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Currently, I'm working with a company that has several different projects, all running on an older copy of a PHP framework. That PHP framework is installed in a shared directory on the server, and added to PHP's include path, so that typing require 'Framework/Lib.php or whatever will load Lib.php from the shared directory. None of the projects have their own copy of the framework.

I see this as a pretty bad idea, but I'm not really sure why (Other than the main point of not being able to update the framework, so we're stuck using an old version).

Are there any other negative side effects to this, or is it not as bad as I think?

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closed as not constructive by vascowhite, Jocelyn, hohner, RolandoMySQLDBA, tereško Jan 20 '13 at 23:59

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One point would be that you aren't able to fix some bugs on which other projects rely. –  ComFreek Jan 20 '13 at 19:22
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If the framework allows this, and you're not going to touch it, it doesn't sound like such a terrible idea. Especially if you archive copies by version, so you can upgrade on a per-project basis (symlinks may work well here) –  Pekka 웃 Jan 20 '13 at 19:23
    
i like wholly self-contained 'projects' but then it sucks when i have a bug and have to fix it 10 times - there are allways pros\cons –  Dagon Jan 20 '13 at 19:36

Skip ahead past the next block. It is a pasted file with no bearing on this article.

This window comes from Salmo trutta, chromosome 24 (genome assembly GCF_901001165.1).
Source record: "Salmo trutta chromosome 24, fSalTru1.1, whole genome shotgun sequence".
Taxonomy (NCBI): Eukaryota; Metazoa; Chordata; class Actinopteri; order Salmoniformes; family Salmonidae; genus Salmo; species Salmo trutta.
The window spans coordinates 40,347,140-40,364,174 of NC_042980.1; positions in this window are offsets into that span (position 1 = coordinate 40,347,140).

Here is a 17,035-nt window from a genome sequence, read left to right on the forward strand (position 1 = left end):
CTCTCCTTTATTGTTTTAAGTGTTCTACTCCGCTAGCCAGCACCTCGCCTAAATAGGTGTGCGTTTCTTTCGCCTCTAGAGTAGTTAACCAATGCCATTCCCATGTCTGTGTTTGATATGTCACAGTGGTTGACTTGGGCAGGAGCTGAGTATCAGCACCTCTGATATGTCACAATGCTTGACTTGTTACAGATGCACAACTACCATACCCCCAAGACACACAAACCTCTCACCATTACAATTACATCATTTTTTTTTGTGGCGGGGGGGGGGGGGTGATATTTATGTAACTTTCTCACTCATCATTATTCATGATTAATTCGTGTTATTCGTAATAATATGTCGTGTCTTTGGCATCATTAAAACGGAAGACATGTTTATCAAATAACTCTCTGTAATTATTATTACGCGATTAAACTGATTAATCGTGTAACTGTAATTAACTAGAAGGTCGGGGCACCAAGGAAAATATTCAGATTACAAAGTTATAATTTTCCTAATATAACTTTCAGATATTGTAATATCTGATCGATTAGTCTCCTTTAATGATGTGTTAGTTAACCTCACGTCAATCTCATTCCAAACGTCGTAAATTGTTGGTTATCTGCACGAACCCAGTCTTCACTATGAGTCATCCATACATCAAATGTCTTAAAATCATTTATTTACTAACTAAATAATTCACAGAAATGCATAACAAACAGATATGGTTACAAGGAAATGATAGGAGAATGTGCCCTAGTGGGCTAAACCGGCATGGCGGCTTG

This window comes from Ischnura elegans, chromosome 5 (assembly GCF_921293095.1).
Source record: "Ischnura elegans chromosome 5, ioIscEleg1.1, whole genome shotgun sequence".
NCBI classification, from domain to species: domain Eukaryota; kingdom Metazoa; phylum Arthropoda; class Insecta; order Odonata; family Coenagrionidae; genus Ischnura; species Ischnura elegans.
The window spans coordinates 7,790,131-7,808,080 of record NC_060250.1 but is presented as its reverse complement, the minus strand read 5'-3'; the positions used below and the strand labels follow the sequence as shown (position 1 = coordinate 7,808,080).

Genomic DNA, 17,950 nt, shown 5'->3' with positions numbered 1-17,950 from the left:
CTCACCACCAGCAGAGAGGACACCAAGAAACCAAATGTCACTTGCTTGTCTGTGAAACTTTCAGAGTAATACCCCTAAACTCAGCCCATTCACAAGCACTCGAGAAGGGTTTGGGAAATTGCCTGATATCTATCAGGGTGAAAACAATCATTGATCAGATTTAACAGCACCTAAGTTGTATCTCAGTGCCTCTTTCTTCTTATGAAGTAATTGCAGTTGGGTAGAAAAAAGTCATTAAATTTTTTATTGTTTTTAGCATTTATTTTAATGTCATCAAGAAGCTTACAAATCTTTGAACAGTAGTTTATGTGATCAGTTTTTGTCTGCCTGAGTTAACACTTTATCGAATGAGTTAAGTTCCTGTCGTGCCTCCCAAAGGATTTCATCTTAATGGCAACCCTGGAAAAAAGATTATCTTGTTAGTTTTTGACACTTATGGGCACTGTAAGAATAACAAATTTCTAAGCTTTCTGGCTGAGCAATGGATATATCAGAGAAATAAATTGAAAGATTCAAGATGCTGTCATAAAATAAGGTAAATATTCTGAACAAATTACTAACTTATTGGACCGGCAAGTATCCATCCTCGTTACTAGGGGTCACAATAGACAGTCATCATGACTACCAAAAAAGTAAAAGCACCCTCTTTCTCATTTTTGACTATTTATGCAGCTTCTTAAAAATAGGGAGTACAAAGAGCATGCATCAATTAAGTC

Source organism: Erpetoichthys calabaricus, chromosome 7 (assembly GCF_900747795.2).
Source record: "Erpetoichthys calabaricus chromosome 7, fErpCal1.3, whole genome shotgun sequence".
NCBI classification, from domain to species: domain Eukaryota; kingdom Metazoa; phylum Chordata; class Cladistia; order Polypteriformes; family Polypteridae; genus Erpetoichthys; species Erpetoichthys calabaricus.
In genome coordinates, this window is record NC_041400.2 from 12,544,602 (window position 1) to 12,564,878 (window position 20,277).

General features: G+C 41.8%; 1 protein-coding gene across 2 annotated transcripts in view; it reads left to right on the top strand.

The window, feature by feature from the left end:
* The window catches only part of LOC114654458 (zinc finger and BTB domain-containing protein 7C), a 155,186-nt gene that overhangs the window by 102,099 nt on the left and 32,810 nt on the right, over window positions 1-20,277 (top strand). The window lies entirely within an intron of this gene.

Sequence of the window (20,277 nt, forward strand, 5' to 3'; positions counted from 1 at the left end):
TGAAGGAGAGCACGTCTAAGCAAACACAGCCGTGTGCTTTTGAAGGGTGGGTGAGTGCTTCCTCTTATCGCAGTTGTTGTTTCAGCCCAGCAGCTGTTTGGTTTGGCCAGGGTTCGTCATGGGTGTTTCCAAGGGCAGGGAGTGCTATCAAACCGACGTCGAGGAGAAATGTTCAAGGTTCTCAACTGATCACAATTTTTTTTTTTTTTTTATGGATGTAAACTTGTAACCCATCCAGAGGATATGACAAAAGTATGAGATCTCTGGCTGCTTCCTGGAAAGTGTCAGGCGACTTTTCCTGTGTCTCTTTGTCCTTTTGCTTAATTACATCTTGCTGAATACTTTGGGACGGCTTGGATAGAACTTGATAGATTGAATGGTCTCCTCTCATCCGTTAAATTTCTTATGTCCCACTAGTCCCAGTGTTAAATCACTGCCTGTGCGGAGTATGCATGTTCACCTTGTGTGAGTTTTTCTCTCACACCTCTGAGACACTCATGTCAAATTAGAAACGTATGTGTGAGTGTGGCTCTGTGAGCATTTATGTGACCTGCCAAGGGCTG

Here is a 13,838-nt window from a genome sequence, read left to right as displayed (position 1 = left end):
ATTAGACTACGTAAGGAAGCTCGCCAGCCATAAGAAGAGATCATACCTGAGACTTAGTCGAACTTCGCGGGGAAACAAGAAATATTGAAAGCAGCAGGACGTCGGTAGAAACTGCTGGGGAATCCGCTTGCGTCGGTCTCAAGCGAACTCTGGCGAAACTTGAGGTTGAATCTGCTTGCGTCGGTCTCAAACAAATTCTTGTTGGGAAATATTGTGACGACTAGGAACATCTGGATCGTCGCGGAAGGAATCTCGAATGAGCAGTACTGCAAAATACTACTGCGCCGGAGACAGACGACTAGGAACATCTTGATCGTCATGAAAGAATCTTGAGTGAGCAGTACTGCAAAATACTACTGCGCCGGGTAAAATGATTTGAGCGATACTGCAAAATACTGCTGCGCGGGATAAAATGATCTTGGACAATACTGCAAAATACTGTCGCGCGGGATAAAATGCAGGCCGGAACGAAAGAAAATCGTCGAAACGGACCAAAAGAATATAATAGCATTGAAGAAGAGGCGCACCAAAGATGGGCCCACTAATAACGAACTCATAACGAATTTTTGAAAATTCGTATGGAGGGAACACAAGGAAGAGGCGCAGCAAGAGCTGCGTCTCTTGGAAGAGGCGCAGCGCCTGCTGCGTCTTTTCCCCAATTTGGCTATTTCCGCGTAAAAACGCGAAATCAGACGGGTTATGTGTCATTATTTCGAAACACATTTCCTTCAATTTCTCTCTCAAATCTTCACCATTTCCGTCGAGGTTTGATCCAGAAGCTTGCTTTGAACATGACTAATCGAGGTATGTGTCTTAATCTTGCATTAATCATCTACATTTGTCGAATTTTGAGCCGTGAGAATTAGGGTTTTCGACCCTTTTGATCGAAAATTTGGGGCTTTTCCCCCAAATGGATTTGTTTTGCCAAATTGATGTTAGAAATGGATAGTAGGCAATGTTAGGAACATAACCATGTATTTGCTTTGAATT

If you're using Apache, you could perfectly combine @Pekka웃's idea and a per-directory PHP include path. So you won't have to worry about versions in your code, rather in one .htaccess file. See here for more: stackoverflow.com/questions/24622/… –  ComFreek Jan 20 '13 at 19:36
    
This is not a bad idea per say, but it all depends how well the framework component is managed. If arbitrary changes are made without consideration of the wider impact, you are going to find yourself in a lot of trouble. –  datasage Jan 20 '13 at 19:45

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up vote 2 down vote accepted

This isn't a problem, nor unusual.

If you need to have multiple copies of a library or framework, you can set the PHP include path as required for each project individually in its own php.ini or htaccess file.

This means you can keep working the way you are, but use whichever library version you want for any given project.

The added advantage is that if you need to upgrade one of your projects, you can change the library version of that project simply by altering the include path in the htaccess file, without needing to install any extra copies of the library or affect any other projects.

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The only problem may be if you are going to modify the framework codebase, because you may never know what application may break if you patch the framework.

But: if you are doing unit tests on every application that depends on the framework, then you can launch tests and check if there's any failure and eventually revert to the previous situation, or fix the test failures with enough confidence.

If you are not doing automated testing or can't modify app codebase then it may be an issue (I repeat, only if you need to modify the framework code).

I can't see any other issues deriving from that, it may even be a (small and debatable) advantage (so that everybody is using the same version of the framework).

And since it's old stuff, there's no need to worry about Composer dependency management, I don't think you are using it, am I right?

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